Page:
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Last Updated: 5/3/2018

Aliens

If you are not a United States (U.S.) citizen, you are considered an alien for tax purposes.

How do I determine my residency status as an alien?

To determine your residency status for federal tax purposes, see federal Publication 519, U.S. Tax Guide for Aliens. For federal tax purposes, you are considered either a resident alien or a nonresident alien.

To determine your Minnesota residency status, see Residency. For Minnesota tax purposes, you are considered a full-year resident, part-year resident, or nonresident.

Do I need to file and pay Minnesota income tax as an alien?

Your Minnesota income tax requirements depend on whether you are a resident or nonresident alien for federal tax purposes. For more information, see the tables below.

What if I am a resident alien for federal tax purposes?

If, for Minnesota tax purposes,  you are a ​  Then
​ Full-year resident ​ You must file Form M1, Individual Income Tax, if you are required to file a federal income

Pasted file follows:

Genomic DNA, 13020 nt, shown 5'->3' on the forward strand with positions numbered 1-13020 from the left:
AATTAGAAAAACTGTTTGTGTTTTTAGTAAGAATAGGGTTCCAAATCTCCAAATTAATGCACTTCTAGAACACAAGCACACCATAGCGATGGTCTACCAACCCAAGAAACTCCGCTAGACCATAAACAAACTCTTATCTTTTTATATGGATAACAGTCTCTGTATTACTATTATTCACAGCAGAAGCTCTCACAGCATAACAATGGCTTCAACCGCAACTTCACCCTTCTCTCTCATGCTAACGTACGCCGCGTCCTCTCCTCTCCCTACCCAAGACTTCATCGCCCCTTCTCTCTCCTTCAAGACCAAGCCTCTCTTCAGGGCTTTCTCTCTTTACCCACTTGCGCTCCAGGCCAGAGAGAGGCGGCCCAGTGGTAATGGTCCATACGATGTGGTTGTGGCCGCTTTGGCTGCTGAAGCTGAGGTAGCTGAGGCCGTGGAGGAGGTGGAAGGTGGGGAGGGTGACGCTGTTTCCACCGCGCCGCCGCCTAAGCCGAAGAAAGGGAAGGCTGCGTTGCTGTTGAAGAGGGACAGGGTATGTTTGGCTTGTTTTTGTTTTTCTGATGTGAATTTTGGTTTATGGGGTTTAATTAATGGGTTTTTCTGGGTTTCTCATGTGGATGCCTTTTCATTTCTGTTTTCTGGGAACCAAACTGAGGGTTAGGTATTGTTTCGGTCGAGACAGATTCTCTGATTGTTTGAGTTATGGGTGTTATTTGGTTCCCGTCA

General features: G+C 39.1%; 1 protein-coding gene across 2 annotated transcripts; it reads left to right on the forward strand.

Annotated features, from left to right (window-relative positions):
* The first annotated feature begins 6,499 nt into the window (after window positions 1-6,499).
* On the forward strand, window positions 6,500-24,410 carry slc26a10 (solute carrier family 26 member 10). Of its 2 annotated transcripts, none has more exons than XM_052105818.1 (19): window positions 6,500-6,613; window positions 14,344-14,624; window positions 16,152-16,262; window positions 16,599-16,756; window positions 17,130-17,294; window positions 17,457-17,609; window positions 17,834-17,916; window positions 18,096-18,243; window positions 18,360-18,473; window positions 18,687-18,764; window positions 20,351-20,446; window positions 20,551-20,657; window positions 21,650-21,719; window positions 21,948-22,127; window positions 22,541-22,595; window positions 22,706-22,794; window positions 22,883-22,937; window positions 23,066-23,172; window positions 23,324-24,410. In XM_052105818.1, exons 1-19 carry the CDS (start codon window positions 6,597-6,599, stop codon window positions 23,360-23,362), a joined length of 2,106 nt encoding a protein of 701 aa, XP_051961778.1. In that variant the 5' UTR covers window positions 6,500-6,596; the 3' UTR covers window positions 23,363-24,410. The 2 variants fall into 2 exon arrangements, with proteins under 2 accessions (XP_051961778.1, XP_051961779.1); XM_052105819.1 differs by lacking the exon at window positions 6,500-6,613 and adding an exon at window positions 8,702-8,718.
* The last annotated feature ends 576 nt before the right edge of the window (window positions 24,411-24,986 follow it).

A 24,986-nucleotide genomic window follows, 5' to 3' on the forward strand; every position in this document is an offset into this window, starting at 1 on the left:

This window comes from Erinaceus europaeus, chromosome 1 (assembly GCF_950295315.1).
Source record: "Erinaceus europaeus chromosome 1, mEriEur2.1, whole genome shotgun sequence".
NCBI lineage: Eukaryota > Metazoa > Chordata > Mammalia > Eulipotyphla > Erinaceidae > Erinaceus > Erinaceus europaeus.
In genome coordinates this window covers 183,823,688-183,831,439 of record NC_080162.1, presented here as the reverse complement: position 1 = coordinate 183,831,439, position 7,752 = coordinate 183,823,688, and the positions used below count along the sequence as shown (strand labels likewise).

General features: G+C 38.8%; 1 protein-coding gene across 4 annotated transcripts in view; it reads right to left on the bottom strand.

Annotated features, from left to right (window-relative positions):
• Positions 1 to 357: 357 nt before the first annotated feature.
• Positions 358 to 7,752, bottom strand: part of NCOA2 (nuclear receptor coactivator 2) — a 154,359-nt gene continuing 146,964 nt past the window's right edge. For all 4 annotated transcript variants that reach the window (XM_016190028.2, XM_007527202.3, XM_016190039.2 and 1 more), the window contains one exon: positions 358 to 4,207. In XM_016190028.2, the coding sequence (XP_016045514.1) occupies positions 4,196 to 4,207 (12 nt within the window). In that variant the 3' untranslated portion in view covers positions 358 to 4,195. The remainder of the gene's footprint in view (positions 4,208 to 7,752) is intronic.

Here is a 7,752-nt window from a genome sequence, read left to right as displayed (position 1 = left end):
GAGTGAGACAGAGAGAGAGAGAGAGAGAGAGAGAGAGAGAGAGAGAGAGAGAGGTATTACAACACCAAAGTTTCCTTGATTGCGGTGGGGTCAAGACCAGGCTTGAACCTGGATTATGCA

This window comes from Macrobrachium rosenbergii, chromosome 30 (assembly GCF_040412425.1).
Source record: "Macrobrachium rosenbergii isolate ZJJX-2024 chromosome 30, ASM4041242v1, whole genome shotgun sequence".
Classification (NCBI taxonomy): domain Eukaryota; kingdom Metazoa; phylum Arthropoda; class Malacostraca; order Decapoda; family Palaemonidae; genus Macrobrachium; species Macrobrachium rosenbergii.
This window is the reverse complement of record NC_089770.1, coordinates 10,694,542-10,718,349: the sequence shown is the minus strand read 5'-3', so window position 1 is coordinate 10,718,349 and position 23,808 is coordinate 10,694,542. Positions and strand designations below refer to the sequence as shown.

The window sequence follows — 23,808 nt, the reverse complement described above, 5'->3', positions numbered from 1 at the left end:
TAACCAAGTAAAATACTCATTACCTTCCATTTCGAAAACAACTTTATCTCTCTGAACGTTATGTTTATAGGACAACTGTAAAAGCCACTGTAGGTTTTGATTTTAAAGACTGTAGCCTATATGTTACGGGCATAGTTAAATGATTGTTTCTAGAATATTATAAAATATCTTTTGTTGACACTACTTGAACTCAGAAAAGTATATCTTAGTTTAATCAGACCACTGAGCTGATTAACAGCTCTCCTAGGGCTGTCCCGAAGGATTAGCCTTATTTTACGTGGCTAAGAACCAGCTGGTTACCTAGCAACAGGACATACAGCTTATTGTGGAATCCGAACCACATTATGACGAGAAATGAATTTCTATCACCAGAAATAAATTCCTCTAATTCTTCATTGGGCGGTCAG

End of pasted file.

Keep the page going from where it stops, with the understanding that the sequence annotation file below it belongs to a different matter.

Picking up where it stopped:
tax return.
​ Part-year resident ​ ​You must file Form M1 and Schedule M1NR, Nonresident/Part-Year Residents, if your
 Minnesota gross income meets the minimum filing requirement ($10,400 for 2017).  
 For more information on Minnesota gross income, see Calculating Minnesota Gross Income.
​ Nonresident

What if I am a nonresident alien for federal tax purposes?

If, for Minnesota tax purposes, you are a Then
​ Full-year resident ​ You must file Form M1, Individual Income Tax, if you are required to file a federal income
 tax return.
​ Part-year resident ​ ​You must file Form M1 and Schedule M1NR, Nonresident/Part-Year Residents, if your
 Minnesota gross income is more than the federal personal exemption amount ($4,050 for
 2017). For more information on Minnesota gross income, see Calculating Minnesota Gross 
 Income
.
​ Nonresident
There are other things you should know as a nonresident alien filing Minnesota income tax. See key differences below:
 
  • Filing status - If you used any of the “married” filing statuses on your federal income tax return, you must use the “married filing separately” filing status on your Minnesota income tax return. This requirement applies even if you are allowed to claim an exemption for your spouse.
  • State tax deduction - You must add the state tax deduction back to Minnesota taxable income on your Minnesota income tax return.
  • Credits - Nonresident aliens do not qualify for the Minnesota Working Family Credit. Married nonresident aliens do not qualify for the Minnesota Marriage Credit, Child and Dependent Care Credit, or K-12 Education Credit.

For more detailed filing requirements and other information, see Income Tax Fact Sheet 16 – Aliens.